Similar to Kabuki, Bunraku is often based on adaptations of tragic love stories, heroic legends, and historical events. The most distinguished compositions by Japan's famous playwright Chikamatsu Monzaemon (1653 - 1724) are Bunraku plays,many of which portray some kind of conflict.
The National Bunraku Theater in Osaka is one of the few places to view the fascinating art form today. English programs and earphones are available. Performances are usually held in three week runs in January, April, June, July/August and November.
Address: National Bunraku Theater, 1-12-10, Nippon-bashi, Chuo-ku, Osaka 542-0073
Gion Corner is a place where you can take in seven kinds of performing arts, most notably the Kyo-mai dance performed by Maiko dancers. You can see Japan’s traditional performing arts in ‘digest’ form all on one stage. Since the show is only an hour, we recommend you to arrive early so you will not miss anything.
Most people go to Gion Corner for this performance alone. The graceful Maiko (Geishas in training) are a sight to behold! The dance is performed by young ladies that went through years of training to become masters of the art of hosting. In addition to the show, Gion Corner also features a Maiko gallery, with videos, hair decorations, fans and other Maiko/Geisha items on display.
The Koto is an ancient Japanese six-stringed zither.It is played by plucking the strings with the thumb and first two fingers of the right hand, which are fitted with ivory plectrums called tsume, while the left hand may alter the pitch or sound of each string by manipulating the strings to the left of the bridges.
Tea ceremonies are common throughout Asia, but each country has a different take on what makes a tea ceremony special. For the Japanese, preparing tea is an art form.You can see the tea ceremony performed by a tea-master in Gion Corner. And just after the tea ceremony finishes, two Maiko take the stage and put together a flower arrangement. It is a peaceful and serene part of the show.
The Japanese are highly committed to preserving their arts, especially the classical ones. If you are interested in something more modern, Japan's Contemporary Theater and Dance should be on your list. The main venues are in Shinjuku, Shibuya, and Marunouchi, and you can watch musicals, comedies, classical ballet, and modern dance.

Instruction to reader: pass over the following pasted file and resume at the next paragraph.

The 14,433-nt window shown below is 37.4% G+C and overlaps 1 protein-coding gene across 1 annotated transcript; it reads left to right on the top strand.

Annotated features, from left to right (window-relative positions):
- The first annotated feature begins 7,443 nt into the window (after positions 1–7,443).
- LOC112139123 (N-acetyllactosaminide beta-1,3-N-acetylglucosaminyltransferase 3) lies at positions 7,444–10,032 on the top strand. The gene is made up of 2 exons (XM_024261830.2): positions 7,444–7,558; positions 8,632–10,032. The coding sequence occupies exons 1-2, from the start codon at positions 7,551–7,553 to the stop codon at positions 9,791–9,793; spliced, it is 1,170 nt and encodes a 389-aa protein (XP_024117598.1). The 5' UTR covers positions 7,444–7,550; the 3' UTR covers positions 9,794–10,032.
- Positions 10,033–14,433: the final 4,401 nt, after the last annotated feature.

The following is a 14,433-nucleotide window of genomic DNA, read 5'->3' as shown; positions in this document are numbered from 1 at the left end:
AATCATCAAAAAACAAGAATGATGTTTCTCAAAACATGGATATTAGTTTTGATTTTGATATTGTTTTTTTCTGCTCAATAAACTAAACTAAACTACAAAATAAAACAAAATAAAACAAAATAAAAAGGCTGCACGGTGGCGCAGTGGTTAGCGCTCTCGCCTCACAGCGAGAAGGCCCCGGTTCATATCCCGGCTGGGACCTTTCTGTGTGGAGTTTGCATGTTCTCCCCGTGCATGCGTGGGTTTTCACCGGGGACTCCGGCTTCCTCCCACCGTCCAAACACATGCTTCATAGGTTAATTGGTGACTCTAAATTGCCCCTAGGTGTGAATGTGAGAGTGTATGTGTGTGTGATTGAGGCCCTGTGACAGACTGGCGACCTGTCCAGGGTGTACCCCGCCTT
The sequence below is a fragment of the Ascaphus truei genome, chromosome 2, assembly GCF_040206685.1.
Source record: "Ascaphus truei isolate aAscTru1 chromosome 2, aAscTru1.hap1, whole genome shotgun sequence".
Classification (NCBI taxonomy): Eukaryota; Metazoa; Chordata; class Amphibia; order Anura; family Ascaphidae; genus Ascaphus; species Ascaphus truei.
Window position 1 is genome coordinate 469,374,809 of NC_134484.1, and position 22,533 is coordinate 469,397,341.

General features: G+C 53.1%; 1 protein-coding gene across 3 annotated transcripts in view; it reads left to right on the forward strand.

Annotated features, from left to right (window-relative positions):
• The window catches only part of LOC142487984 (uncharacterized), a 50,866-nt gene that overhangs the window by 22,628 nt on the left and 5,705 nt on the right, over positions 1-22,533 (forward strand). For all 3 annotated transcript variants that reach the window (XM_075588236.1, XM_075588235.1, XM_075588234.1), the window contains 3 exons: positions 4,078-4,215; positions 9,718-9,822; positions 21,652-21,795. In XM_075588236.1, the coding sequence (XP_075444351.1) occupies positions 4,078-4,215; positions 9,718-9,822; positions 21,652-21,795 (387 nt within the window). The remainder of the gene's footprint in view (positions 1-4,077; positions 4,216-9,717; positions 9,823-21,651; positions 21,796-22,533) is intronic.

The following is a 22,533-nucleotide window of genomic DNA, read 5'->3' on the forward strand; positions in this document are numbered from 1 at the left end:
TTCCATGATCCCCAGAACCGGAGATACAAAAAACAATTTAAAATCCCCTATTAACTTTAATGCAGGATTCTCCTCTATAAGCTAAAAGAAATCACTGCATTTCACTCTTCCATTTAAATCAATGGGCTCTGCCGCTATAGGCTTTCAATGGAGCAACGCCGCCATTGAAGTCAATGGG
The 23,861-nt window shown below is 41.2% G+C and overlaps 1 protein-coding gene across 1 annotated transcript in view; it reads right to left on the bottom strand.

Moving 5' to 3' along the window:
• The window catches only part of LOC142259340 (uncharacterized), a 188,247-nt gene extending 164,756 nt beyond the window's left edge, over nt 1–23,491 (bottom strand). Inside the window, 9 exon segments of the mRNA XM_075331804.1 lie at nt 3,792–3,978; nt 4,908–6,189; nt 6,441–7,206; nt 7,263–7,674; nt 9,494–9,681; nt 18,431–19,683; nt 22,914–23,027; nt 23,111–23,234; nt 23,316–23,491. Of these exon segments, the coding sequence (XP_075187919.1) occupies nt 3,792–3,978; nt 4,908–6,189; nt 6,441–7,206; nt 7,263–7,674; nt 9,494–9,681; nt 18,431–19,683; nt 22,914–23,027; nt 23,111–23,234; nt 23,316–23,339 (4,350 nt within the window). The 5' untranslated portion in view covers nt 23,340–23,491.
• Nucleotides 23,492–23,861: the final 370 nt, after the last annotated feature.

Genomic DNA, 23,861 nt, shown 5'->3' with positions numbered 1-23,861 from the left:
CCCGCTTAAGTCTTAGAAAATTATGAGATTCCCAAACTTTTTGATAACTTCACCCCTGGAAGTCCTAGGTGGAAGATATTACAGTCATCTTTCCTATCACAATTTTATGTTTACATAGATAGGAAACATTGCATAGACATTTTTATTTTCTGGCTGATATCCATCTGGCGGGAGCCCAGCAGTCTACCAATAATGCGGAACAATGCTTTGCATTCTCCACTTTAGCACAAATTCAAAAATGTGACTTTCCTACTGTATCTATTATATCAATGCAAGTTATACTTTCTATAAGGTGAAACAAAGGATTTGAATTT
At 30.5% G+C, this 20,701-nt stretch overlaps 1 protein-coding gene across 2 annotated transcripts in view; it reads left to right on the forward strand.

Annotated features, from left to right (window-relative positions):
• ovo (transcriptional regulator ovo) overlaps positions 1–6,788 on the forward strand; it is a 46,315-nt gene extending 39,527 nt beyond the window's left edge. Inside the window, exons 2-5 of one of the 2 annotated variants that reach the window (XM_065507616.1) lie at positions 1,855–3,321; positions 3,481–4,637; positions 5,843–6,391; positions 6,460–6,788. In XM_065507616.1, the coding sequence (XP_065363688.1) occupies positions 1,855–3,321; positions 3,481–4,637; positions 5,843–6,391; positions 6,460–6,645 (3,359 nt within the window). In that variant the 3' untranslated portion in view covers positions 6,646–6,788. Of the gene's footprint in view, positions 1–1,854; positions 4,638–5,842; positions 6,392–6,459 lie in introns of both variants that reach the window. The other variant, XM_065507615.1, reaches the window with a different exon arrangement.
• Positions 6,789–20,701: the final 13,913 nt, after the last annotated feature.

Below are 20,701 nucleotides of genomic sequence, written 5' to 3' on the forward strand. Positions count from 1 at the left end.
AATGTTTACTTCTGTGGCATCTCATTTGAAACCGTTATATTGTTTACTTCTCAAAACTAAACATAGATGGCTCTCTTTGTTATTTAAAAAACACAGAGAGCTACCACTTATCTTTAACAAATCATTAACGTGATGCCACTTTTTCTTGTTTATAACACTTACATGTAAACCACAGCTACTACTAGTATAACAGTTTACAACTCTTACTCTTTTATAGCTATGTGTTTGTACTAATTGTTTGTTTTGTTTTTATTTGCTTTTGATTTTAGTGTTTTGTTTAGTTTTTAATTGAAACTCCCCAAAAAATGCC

This is an English-language comedy show held in central Tokyo, which features stand-up comedians and improvised comedy. They sometimes also perform other styles, like sketches or musical performances. Please check their schedule in advance because they are not performing at a single location.
This is a Japanese all-female musical theater troupe based in Takarazuka, Hyogo Prefecture. Women play all roles in lavish, Broadway-style productions of Western-style musicals, and sometimes stories adapted from shojo manga and Japanese folktales.
Nihon Buyo is a generic term for Japanese dance, which first originated in the early Edo Period. Among the two most important Nihon Buyo, are the Kabuki Dance and the Kamigata-mai. Both dances are performed to the accompaniment of a Japanese lute, but Kabuki Dance has more dynamic and vigorous movements, while Kamigata-mai shows restraint.
There are several ways to book tickets for a show. We recommend the following ways:
For those who are not yet in Japan: It is a good idea to try to secure your tickets even before you get to Japan, to make sure you get to see the show you desire.
For those who are already in Japan: Contact your travel agent if you use one and let them do the booking to save you any hassle. However, if you are on your own, try to book the tickets through a local travel agency or you can always check online and secure your spot by phone.
Securing your spot in a classical or even modern show can be difficult. Let Asia Highlights do the stressful things like making an itinerary and booking tickets for a show in advance, so that you can relax and enjoy the holiday. Please contact us if you have any questions!